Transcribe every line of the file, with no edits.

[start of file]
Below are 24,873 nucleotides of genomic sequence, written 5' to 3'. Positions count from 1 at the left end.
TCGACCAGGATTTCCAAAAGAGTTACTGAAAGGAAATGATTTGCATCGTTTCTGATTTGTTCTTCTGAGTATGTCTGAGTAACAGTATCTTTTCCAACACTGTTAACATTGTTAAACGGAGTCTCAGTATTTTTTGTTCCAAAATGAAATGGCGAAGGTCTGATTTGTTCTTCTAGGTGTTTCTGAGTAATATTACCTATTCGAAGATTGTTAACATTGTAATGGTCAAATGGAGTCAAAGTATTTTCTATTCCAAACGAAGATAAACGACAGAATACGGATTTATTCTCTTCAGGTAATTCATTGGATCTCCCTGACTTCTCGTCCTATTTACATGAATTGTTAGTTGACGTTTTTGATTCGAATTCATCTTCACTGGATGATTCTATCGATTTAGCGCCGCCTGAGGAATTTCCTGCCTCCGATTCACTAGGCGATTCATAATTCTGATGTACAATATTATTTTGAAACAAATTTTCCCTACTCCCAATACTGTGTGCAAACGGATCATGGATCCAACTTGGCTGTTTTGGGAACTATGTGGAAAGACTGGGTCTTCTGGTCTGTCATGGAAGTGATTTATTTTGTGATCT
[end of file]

Below are 24,873 nucleotides of genomic sequence, written 5' to 3'. Positions count from 1 at the left end.
TCGACCAGGATTTCCAAAAGAGTTACTGAAAGGAAATGATTTGCATCGTTTCTGATTTGTTCTTCTGAGTATGTCTGAGTAACAGTATCTTTTCCAACACTGTTAACATTGTTAAACGGAGTCTCAGTATTTTTTGTTCCAAAATGAAATGGCGAAGGTCTGATTTGTTCTTCTAGGTGTTTCTGAGTAATATTACCTATTCGAAGATTGTTAACATTGTAATGGTCAAATGGAGTCAAAGTATTTTCTATTCCAAACGAAGATAAACGACAGAATACGGATTTATTCTCTTCAGGTAATTCATTGGATCTCCCTGACTTCTCGTCCTATTTACATGAATTGTTAGTTGACGTTTTTGATTCGAATTCATCTTCACTGGATGATTCTATCGATTTAGCGCCGCCTGAGGAATTTCCTGCCTCCGATTCACTAGGCGATTCATAATTCTGATGTACAATATTATTTTGAAACAAATTTTCCCTACTCCCAATACTGTGTGCAAACGGATCATGGATCCAACTTGGCTGTTTTGGGAACTATGTGGAAAGACTGGGTCTTCTGGTCTGTCATGGAAGTGATTTATTTTGTGATCT